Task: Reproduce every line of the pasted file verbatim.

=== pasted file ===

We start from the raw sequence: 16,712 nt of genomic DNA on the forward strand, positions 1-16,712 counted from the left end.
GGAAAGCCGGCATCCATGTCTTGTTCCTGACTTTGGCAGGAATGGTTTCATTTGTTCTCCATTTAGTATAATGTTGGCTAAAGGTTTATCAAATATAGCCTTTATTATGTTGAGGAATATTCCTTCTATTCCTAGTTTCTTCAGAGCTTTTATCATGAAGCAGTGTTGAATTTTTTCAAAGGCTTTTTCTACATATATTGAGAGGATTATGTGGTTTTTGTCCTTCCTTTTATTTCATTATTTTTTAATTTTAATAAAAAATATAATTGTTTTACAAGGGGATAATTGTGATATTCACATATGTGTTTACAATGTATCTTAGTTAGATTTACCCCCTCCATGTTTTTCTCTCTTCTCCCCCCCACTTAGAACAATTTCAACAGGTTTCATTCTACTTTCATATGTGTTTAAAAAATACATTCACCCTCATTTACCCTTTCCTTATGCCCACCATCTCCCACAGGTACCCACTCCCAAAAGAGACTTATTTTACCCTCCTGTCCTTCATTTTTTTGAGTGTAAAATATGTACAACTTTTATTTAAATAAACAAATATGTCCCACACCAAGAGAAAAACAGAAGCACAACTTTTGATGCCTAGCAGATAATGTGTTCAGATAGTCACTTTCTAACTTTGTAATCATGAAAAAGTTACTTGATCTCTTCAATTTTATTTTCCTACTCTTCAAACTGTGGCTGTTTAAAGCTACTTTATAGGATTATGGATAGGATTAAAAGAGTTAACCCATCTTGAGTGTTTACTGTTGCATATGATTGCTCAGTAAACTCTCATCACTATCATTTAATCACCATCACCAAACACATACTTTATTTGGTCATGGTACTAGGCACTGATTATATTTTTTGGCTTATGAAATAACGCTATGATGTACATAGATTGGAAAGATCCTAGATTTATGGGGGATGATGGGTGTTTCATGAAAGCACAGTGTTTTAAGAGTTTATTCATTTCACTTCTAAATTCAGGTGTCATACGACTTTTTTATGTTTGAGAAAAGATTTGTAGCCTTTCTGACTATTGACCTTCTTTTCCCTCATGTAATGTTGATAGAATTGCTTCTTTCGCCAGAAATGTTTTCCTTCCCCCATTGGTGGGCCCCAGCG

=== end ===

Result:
We start from the raw sequence: 16,712 nt of genomic DNA on the forward strand, positions 1-16,712 counted from the left end.
GGAAAGCCGGCATCCATGTCTTGTTCCTGACTTTGGCAGGAATGGTTTCATTTGTTCTCCATTTAGTATAATGTTGGCTAAAGGTTTATCAAATATAGCCTTTATTATGTTGAGGAATATTCCTTCTATTCCTAGTTTCTTCAGAGCTTTTATCATGAAGCAGTGTTGAATTTTTTCAAAGGCTTTTTCTACATATATTGAGAGGATTATGTGGTTTTTGTCCTTCCTTTTATTTCATTATTTTTTAATTTTAATAAAAAATATAATTGTTTTACAAGGGGATAATTGTGATATTCACATATGTGTTTACAATGTATCTTAGTTAGATTTACCCCCTCCATGTTTTTCTCTCTTCTCCCCCCCACTTAGAACAATTTCAACAGGTTTCATTCTACTTTCATATGTGTTTAAAAAATACATTCACCCTCATTTACCCTTTCCTTATGCCCACCATCTCCCACAGGTACCCACTCCCAAAAGAGACTTATTTTACCCTCCTGTCCTTCATTTTTTTGAGTGTAAAATATGTACAACTTTTATTTAAATAAACAAATATGTCCCACACCAAGAGAAAAACAGAAGCACAACTTTTGATGCCTAGCAGATAATGTGTTCAGATAGTCACTTTCTAACTTTGTAATCATGAAAAAGTTACTTGATCTCTTCAATTTTATTTTCCTACTCTTCAAACTGTGGCTGTTTAAAGCTACTTTATAGGATTATGGATAGGATTAAAAGAGTTAACCCATCTTGAGTGTTTACTGTTGCATATGATTGCTCAGTAAACTCTCATCACTATCATTTAATCACCATCACCAAACACATACTTTATTTGGTCATGGTACTAGGCACTGATTATATTTTTTGGCTTATGAAATAACGCTATGATGTACATAGATTGGAAAGATCCTAGATTTATGGGGGATGATGGGTGTTTCATGAAAGCACAGTGTTTTAAGAGTTTATTCATTTCACTTCTAAATTCAGGTGTCATACGACTTTTTTATGTTTGAGAAAAGATTTGTAGCCTTTCTGACTATTGACCTTCTTTTCCCTCATGTAATGTTGATAGAATTGCTTCTTTCGCCAGAAATGTTTTCCTTCCCCCATTGGTGGGCCCCAGCG